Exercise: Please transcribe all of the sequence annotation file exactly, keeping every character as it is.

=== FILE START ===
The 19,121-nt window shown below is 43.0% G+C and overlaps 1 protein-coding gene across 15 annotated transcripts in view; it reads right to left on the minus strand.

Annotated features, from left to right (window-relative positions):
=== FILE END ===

The 19,121-nt window shown below is 43.0% G+C and overlaps 1 protein-coding gene across 15 annotated transcripts in view; it reads right to left on the minus strand.

Annotated features, from left to right (window-relative positions):